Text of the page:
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  • www.saitnews.co.za Issue 2 1

    Powered bySecond Edition - October 2013 Issue 2 www.saitnews.co.za

    DigitalFocus

    InnovatIon and servIce delIvery

    competItIon trends

    +Infrastructure

    for all

    May/June 2013 | Issue 7

    ADOPTING THE SAAS MODEL

    MUDDLED MIGRATION

    INNOvATION fOR sERvIcE DELIvERy

    AchIEvING RURAL bROADbAND

    INfRAcO PRIORITIZEsRURAL bROADbAND

    THANDO MjEbEzATHANDO MjEbEzA

    ISAAC MAREDIISAAC MAREDI

    ARTHuR GOLDSTuCk

    ARTHuR GOLDSTuCk

    uNDERSTANDING DTT

    uNDERSTANDING DTT

    SAITMag 7.indd 1 2013/05/25 3:36 PMMagazine for the ICT Thought Leader!

    rethInkIng satelIte

    solutIons

    The art ofpolicy making

    Broadband

  • www.saitnews.co.za2 Issue 2

    page 2 | Issue 7 www.saitnews.co.za

    .....................................................................................................................................................

    Information Systems Review & Advisory ServicesERP Solutions (Specializing in SAP)

    Business IntelligenceBusiness Analytics & Forecasting (Specializing in SAS Analytics)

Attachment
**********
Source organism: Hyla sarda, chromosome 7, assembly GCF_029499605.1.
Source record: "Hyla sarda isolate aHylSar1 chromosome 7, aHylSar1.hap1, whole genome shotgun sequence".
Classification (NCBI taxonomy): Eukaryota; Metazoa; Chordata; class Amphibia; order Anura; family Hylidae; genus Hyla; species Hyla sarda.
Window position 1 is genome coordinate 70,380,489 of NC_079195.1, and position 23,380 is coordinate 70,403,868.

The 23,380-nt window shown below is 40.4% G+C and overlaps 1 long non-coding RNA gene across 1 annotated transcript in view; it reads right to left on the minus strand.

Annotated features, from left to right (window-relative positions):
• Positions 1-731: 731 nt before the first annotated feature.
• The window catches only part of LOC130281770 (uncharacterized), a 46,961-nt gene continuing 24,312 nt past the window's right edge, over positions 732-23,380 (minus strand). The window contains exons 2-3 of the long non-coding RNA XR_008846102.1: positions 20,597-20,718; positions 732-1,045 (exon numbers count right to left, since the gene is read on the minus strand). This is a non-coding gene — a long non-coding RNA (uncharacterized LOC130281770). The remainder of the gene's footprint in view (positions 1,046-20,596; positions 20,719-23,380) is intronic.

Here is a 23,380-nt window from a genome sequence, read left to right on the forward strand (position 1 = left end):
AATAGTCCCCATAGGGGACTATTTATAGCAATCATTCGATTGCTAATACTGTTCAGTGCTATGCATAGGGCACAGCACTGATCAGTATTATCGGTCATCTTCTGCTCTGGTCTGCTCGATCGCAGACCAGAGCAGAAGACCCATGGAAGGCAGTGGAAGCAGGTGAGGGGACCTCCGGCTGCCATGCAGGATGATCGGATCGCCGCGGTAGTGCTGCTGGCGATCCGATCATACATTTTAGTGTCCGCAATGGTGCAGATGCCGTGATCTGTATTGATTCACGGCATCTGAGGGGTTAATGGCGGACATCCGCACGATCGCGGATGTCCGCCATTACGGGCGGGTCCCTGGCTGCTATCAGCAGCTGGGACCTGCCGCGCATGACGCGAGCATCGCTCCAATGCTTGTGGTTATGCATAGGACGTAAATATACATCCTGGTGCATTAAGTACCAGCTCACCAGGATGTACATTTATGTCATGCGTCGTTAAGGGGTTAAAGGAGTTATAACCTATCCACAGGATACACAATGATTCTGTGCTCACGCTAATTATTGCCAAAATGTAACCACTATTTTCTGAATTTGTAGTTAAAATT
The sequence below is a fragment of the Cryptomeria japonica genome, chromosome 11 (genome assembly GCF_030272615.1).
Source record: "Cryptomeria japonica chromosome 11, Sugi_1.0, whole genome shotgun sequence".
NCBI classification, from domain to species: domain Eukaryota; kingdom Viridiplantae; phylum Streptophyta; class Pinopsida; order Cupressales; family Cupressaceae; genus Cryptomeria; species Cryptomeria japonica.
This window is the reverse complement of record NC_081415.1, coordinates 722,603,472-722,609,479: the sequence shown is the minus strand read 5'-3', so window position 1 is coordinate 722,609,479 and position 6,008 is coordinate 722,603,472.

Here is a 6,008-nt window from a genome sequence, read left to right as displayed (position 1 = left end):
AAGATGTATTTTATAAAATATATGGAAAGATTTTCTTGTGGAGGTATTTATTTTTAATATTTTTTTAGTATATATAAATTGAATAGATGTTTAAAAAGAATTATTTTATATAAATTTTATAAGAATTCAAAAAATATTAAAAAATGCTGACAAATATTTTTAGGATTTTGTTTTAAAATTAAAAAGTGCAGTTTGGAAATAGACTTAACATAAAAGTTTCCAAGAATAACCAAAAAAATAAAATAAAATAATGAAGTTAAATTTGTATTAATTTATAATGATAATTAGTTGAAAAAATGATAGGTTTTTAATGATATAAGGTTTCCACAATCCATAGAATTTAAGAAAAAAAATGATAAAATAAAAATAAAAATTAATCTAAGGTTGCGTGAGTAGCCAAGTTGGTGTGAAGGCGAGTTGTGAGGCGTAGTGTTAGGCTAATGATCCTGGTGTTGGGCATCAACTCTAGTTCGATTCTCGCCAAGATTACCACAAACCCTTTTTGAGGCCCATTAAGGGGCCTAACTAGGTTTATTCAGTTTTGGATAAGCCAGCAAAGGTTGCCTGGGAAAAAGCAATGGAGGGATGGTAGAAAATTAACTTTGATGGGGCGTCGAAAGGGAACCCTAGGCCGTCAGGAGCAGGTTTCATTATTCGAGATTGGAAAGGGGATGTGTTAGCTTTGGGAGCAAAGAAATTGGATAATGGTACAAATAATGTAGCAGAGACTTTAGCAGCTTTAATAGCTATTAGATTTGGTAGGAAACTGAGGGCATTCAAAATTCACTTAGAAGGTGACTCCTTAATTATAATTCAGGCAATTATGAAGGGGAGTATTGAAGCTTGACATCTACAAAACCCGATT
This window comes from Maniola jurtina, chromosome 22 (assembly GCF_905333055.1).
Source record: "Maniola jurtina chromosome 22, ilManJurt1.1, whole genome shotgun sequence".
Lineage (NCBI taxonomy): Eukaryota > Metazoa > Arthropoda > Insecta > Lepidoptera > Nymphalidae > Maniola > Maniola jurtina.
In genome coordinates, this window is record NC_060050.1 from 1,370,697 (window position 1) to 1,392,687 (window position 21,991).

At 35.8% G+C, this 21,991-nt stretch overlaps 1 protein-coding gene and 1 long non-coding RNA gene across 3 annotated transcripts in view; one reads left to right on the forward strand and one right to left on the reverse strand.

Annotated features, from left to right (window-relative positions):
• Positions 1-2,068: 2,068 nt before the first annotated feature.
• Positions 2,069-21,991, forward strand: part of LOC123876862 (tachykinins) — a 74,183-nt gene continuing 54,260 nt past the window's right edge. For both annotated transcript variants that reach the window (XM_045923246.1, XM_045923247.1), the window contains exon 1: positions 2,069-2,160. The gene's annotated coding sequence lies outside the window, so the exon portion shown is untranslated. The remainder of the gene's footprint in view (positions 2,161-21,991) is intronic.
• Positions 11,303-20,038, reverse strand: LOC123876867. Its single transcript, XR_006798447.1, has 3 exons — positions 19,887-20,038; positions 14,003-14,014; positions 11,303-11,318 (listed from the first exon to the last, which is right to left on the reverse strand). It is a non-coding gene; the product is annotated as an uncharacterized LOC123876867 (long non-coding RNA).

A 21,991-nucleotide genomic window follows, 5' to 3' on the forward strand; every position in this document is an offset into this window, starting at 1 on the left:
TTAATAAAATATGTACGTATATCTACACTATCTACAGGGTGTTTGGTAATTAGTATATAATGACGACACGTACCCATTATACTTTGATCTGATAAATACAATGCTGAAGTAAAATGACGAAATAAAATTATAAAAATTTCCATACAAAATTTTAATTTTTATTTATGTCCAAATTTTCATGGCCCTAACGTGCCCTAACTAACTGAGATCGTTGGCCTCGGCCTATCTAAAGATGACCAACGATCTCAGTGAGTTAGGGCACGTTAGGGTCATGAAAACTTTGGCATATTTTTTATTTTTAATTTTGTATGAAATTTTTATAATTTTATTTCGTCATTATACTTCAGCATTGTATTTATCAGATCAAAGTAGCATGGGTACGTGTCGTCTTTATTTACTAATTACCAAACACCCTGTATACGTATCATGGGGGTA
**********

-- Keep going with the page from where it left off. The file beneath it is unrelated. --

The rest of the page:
Leap ahead of the competition

    www.sebase.co.za | (012) 664 - 5181

    SAITMag 7.indd 2 2013/05/25 3:36 PM

  • www.saitnews.co.za Issue 2 3

    EditorialedItorIal

    editorial directornkhume kudzingana

    associate editorrobert nkuna

    contributing Journalistssteven maubane, eugene morokolo and staff reporters

    opinion contributorstinyiko valoyi, fungai sibanda, mulalo ratshisusu and rubben mohlaloga

    editing and proof reading: makatilemedia

    layout and designtiro moeti

    sales and marketingnthabiseng khoza

    Website designlethabo mashike

    publishersaitnews (pty) ltd 249 Basden avenue, crystal park one Block o, lyttelton manor, centurion, 0157gauteng, south africatel: 012 664 5181 fax: 012 664 7920Web: www.saitnews.co.za